If you’re new to Internet marketing, don’t worry too much — some of the old rules of traditional media still apply. The specific methods and tactics are still evolving, but many of the general theories and strategies have remained the same.
Although the medium is indeed sometimes the message, it is important not to become too overwhelmed with the Internet’s capacity to reach millions of people within minutes. If an online marketer broadcasts a message to the entire world through websites, social media, search-engine optimization (SEO), and pay-per-click (PPC) advertising, the rate of return — or click-through ratio (CTR) in online-speak — will be extremely small. Such a tactic wastes time and money at best or leads to a reputation of being a spammer at worst.
Just as traditional marketers would research which television stations and newspapers have audiences that match their target demographics, so should online marketers determine which websites, search-engine keywords, and social-media networks would deliver the greatest number of relevant leads at the lowest-possible cost in both time and money.
“Taking the time to identify your target market, including breaking it down into appropriate segments, and then utilizing this information in your online marketing activities will save you a significant amount of time and money — and will bring much better results for your business. This is just the first step of a full marketing plan, but it is the most important and doing this alone will put you on the right track whether you are using SEO, Social Media, Pay Per Click, Email Marketing or any combination of these.”
If a pharmaceutical manfacturer would want to target senior citizens in a traditional manner, they would — and do — broadcast advertisements on the nightly news on ABC, CBS, and NBC. (Still, it is important to note that the number of retirees using social media is skyrocketing as well.) If brokers would want to pitch gold as a safe investment in tough economic times, they would — and do — target conservatives through the Fox News Channel. (And on right-wing websites as well.)
At the risk of repeating your old MBA textbooks, here are a few demographic considerations that also affect online-marketing decisions:
— Which leads are most profitable? Should you continue to target them, or is there another potential group that your company has not tried to reach? Are they men or women, teenage girls or middle-aged men, residents of Boston or California? How much do they earn? What is their typical level of education? And so on.
— Combine traditional-marketing research with online analytics. Standard demographic profiles are easily available for marketing professionals, but platforms like Google Analytics add even more data. The traditional methods identify who is likely buying — or would buy — your product or service and therefore whom should be targeted. Website-traffic analyses describe how those people are finding (or would find) your website.
— The key is to combine the two factors. Say that your business website sells digital music. Sales and marketing research may tell that most purchasers are (or would be) teenage girls. Online-metric research may reveal that people are finding (or would find) the website through social media generally and Facebook specifically. So, as a result, one important online-marketing tactic would be to target teenagers, specifically girls, in junior high and high school on Facebook through methods including a business page, sponsored advertisements, and a business group on the website. If your firm would try to reach the same audience on LinkedIn, I doubt that you would receive many leads from teenagers there.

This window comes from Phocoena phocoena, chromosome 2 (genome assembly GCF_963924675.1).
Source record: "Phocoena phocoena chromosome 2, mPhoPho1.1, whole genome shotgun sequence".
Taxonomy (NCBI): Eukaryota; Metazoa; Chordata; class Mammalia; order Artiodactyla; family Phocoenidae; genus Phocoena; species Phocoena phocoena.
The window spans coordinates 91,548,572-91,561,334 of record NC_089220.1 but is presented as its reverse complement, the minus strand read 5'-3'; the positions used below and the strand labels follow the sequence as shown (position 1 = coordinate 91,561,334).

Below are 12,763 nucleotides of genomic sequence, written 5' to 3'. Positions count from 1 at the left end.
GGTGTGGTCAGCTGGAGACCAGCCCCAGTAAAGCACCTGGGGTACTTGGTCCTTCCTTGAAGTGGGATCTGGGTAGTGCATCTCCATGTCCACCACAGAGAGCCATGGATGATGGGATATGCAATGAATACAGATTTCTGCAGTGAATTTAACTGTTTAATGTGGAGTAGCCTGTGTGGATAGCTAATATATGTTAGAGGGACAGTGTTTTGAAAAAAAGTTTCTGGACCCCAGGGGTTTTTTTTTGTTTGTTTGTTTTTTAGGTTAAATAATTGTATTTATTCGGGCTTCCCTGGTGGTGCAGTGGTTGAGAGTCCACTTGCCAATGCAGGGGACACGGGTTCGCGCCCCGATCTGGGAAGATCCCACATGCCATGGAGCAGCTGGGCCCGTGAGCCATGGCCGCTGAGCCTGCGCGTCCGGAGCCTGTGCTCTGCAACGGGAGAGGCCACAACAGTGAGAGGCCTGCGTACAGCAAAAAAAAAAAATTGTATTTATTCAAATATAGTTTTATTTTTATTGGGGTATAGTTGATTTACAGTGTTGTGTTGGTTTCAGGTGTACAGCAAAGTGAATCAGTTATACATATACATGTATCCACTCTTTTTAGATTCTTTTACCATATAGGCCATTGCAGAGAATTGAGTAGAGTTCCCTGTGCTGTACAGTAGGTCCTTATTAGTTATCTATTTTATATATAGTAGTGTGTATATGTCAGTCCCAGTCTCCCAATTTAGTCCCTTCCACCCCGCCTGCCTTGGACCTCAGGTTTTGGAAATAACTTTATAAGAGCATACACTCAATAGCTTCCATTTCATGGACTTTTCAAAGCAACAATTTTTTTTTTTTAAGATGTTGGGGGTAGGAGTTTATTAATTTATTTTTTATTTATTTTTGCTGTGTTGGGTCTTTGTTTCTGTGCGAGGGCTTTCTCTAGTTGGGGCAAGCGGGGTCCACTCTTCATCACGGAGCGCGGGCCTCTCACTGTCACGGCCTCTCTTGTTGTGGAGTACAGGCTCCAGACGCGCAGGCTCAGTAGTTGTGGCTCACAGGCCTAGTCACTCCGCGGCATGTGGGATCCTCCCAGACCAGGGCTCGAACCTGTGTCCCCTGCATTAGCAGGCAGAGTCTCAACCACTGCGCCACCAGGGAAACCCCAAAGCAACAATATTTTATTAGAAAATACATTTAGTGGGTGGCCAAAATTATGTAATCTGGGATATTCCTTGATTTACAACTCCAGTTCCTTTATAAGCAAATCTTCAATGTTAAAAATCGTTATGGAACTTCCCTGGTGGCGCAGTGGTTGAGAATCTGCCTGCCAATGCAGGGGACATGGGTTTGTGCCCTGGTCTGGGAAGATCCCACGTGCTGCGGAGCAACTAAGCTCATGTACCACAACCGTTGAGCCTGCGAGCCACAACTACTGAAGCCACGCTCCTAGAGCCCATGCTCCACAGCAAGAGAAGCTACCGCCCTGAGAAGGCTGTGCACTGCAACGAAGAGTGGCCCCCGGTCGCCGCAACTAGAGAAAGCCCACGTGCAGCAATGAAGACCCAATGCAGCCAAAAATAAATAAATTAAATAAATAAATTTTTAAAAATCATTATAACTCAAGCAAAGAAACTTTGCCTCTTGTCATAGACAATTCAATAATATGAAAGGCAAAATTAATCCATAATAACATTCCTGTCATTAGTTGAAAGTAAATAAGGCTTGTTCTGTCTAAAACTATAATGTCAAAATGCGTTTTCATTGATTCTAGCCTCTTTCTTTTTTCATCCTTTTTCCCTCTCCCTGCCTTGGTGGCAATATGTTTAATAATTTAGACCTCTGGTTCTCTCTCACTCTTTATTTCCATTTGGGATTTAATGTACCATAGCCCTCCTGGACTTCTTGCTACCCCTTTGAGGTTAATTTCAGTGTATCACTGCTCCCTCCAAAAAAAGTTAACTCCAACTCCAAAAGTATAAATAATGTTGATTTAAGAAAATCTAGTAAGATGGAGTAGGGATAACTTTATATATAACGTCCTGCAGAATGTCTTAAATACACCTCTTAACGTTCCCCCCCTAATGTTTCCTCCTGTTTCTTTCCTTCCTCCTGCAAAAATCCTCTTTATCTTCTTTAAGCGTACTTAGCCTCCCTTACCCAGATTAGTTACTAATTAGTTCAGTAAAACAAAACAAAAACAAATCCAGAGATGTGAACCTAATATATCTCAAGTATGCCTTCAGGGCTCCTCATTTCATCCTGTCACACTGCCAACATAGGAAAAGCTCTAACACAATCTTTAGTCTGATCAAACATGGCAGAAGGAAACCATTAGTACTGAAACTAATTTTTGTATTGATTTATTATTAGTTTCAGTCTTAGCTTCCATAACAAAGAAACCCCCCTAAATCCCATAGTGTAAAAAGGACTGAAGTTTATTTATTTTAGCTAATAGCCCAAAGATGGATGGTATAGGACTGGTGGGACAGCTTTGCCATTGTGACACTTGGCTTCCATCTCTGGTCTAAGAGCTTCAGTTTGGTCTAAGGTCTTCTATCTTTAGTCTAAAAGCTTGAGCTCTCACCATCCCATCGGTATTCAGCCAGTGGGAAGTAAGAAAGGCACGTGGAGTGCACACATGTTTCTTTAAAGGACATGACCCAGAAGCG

The marketing profession has always been moving away from a mass audience towards segmented marketing since the arrival of niche newspapers, magazines, and cable channels that cater towards a specific portion of the population. The Internet has only greatly accelerated this trend.
Thus, the traditional principle of marketing segmentation also needs to be applied to social media. For example, Twitter — the other major social-media network in addition to Facebook — is not really one large community but rather a massive collection of individual ones.
Typically, a user will insert so-called hashtags like “#seo” or “#baseball” into tweets so that other users discussing that topic will see the messages and then talk back and forth. As a result, the key to marketing success in Twitter — just like in traditional marketing — is to identify, segment, and target.
Take the above example of digital music. It would be useless to send tweets into the Twitterverse and hope they will be seen. There are specific tactics to use.
Unless your company has an established brand, like Sony, you will want to include a keyword in your username — something like “SmithMusic.” That way, searches for “music” will return your profile. In addition, you will want to add hashtags to your tweets like #music, #mp3, or #[popularbandofthemoment]. If market research determines that Twitter is a good medium to target, it would be important to know what your target demographics on Twitter are saying, what keywords and hashtags they are using, and how you can incorporate the terms into your tweets.